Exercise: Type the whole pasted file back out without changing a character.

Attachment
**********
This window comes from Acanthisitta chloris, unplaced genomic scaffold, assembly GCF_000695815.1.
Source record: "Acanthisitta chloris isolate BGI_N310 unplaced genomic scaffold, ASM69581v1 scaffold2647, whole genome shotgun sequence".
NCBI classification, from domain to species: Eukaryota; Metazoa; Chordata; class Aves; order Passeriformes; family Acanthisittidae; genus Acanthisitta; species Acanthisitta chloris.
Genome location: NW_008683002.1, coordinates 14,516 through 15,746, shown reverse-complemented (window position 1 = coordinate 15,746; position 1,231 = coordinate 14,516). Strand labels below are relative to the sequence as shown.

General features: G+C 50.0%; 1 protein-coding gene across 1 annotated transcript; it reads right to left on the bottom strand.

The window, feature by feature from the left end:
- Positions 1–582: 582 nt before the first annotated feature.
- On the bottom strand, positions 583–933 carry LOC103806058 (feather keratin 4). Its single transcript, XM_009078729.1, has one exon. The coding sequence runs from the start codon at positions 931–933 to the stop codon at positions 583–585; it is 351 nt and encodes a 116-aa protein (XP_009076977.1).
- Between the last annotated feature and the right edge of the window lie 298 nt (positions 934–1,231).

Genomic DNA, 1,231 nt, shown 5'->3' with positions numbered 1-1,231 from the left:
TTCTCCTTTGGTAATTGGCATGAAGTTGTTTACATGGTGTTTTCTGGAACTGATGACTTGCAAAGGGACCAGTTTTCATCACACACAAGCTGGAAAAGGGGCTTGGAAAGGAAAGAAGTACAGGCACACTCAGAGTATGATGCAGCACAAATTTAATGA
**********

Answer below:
This window comes from Acanthisitta chloris, unplaced genomic scaffold, assembly GCF_000695815.1.
Source record: "Acanthisitta chloris isolate BGI_N310 unplaced genomic scaffold, ASM69581v1 scaffold2647, whole genome shotgun sequence".
NCBI classification, from domain to species: Eukaryota; Metazoa; Chordata; class Aves; order Passeriformes; family Acanthisittidae; genus Acanthisitta; species Acanthisitta chloris.
Genome location: NW_008683002.1, coordinates 14,516 through 15,746, shown reverse-complemented (window position 1 = coordinate 15,746; position 1,231 = coordinate 14,516). Strand labels below are relative to the sequence as shown.

General features: G+C 50.0%; 1 protein-coding gene across 1 annotated transcript; it reads right to left on the bottom strand.

The window, feature by feature from the left end:
- Positions 1–582: 582 nt before the first annotated feature.
- On the bottom strand, positions 583–933 carry LOC103806058 (feather keratin 4). Its single transcript, XM_009078729.1, has one exon. The coding sequence runs from the start codon at positions 931–933 to the stop codon at positions 583–585; it is 351 nt and encodes a 116-aa protein (XP_009076977.1).
- Between the last annotated feature and the right edge of the window lie 298 nt (positions 934–1,231).

Genomic DNA, 1,231 nt, shown 5'->3' with positions numbered 1-1,231 from the left:
TTCTCCTTTGGTAATTGGCATGAAGTTGTTTACATGGTGTTTTCTGGAACTGATGACTTGCAAAGGGACCAGTTTTCATCACACACAAGCTGGAAAAGGGGCTTGGAAAGGAAAGAAGTACAGGCACACTCAGAGTATGATGCAGCACAAATTTAATGA